9. After 24 hours have passed, check each jar to insure it’s sealed and then store on a shelf in a cool, dark place, where it will stay fresh for months.

Notes

According to several commenters on the Epicurious website, once canned, it is best to let the jam sit for a week before sampling it. The flavors blend and the pepper becomes more pronounced.

Once opened, the jam should be refrigerated and fully used within a month.

One last thing

I did make Michael’s salad and it was every bit as good as I had hoped.

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By any other name … 

“Elizabeth Taylor”

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The Kitchens’ Strawberries be Jammin!

I know, I know. I do not can. The threat of giving my friends & loved ones the gift of botulism has pretty much kept me away from this age-old method of food preservation. Not only that, I’ve no room for the canning gear nor for the canned goods.  So, why then am I suddenly canning?

To begin with, last week’s canning experiment with cherry jam went very well. It jelled properly and the jars all sealed without using a water bath. Those who have tasted it liked it, and, most importantly, survived. Family, friends, and a few fellow bloggers were all quite positive, some even encouraging me to continue canning. One friend was particularly enthusiastic, although methinks the promise of freshly made grape jelly may have been the cause. You see, I had confided to him that I wanted to make grape jelly but that Concord grapes weren’t easy to come by. This isn’t exactly Napa Valley. I told him I would be going to the farmers’ market this morning to find grapes and, if all else failed, I might try canning some Michigan strawberries, if they were still available. What he didn’t know was that I had found Mom’s strawberry jam recipe in the recipe book she had given me years ago. All thus time I had ignored it because, as we all know, I do not can. Well, with no grapes to be found anywhere at the market, I bought 3 containers (pints?) of strawberries. I followed Mom’s recipe, with 1 exception. Remembering David Lebovitz’s recommendation of using lemon rind as well as lemon juice, I added the zest of 1 lemon to the fruit and sugar. Beyond that and as Mom had suggested, I used a potato masher to crush the hulled berries, which yielded a little more than 4 cups of smashed fruit. The fact that there was no need for store-bought pectin was a big plus; I didn’t have any. From there, the rest of the recipe is easy enough that I had no problems following it. An experienced canner and jammer should be able to do this in her/his sleep.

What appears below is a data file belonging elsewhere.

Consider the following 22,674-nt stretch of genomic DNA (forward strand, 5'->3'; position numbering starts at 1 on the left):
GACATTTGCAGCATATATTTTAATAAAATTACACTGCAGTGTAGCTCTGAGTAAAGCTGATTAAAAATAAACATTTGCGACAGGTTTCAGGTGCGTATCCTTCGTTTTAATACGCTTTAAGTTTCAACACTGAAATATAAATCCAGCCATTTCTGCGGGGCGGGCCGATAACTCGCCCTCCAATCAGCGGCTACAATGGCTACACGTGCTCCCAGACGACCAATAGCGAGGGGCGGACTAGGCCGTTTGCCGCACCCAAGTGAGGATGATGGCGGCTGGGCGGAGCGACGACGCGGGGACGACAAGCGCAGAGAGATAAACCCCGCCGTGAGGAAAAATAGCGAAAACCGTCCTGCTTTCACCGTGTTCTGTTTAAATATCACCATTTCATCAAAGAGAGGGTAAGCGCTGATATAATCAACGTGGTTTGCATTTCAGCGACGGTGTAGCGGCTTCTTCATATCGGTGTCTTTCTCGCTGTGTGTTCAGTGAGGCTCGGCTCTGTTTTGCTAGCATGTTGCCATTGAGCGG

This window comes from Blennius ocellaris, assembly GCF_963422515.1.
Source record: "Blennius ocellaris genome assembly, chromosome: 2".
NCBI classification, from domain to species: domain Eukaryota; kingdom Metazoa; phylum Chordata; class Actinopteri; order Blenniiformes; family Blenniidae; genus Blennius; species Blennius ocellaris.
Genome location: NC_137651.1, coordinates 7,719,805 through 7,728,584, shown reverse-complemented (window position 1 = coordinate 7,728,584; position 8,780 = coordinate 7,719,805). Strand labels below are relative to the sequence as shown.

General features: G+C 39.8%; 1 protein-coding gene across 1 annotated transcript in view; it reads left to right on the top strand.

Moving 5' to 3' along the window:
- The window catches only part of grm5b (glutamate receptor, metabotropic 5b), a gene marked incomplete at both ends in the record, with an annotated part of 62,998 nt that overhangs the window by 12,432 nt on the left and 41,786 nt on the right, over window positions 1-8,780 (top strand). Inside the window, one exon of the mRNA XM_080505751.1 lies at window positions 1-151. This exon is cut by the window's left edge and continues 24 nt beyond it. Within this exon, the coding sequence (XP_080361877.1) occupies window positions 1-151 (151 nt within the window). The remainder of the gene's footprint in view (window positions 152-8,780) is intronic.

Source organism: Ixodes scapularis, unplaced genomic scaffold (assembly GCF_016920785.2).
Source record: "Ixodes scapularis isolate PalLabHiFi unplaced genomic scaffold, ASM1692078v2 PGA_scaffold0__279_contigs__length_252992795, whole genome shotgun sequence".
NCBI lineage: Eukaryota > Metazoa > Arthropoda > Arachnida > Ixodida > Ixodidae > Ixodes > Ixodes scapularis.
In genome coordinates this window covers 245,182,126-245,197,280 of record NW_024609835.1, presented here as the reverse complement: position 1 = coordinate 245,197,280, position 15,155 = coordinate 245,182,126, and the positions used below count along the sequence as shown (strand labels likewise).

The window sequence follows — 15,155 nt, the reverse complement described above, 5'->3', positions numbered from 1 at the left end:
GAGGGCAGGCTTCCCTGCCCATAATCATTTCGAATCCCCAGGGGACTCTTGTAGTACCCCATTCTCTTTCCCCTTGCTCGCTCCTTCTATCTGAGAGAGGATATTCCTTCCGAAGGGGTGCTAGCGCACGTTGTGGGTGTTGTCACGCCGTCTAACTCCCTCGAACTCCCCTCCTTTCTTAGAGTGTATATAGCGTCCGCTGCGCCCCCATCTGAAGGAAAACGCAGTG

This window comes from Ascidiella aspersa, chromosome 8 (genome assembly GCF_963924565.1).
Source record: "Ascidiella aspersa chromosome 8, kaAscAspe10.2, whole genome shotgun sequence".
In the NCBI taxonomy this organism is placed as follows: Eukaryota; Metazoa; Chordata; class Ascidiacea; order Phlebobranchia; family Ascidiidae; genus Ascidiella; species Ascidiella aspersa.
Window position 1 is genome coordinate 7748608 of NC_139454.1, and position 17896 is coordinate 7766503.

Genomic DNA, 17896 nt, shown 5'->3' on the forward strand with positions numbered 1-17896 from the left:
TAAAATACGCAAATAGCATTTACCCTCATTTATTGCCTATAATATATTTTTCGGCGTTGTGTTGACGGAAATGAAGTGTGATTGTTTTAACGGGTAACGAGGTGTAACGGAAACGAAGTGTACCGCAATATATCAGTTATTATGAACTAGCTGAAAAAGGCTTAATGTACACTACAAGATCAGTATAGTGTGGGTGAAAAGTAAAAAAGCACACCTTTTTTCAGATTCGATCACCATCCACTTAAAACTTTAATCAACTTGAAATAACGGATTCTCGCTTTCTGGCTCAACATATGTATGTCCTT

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Mom’s Strawberry Jam Recipe        

Ingredients

  • 2 pounds fresh strawberries, hulled (4 cups smashed)
  • 4 cups sugar
  • 1/4 cup lemon juice
  • zest of 1 lemon

Directions

  1. In a heavy bottomed saucepan, mix together the strawberries, sugar, lemon and lemon juice & zest. Stir over low heat until the sugar is dissolved. Increase heat to high, and bring the mixture to a full rolling boil.
  2. Boil, stirring often, until the mixture reaches 220 degrees F (105 degrees C).
  3. Transfer to hot sterile jars, leaving 1/4 to 1/2 inch head space, and seal.
  4. Process in a water bath, allow to sit in boiling water for 10 minutes.
  5. After 10 minutes, carefully remove jars from boiling water and place on rack covered with a towel to prevent jars from shattering due to quick temperature change.
  6. Leave, untouched, for 12 to 24 hours to insure proper sealing.
  7. Store in cool, dark place for up to 1 year.
  8. If the jam is going to be eaten right away, don’t bother with processing and just refrigerate.

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Notes

If unsure whether the jam will jell properly, you can test it. Just before you start preparing the strawberries, place a plate in your freezer. After your jam has reached 220*, take about 1/4 tsp of the hot jam, place it on the chilled dish, and return both to the freezer. After a couple of minutes, use your finger to “push” through the jam on the plate. If the jam wrinkles before your finger and does not flow to refill the path your finger took, the jam is ready to be placed in jars.

Oh! All evidence to the contrary notwithstanding, I do not can.

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Strawberry Risotto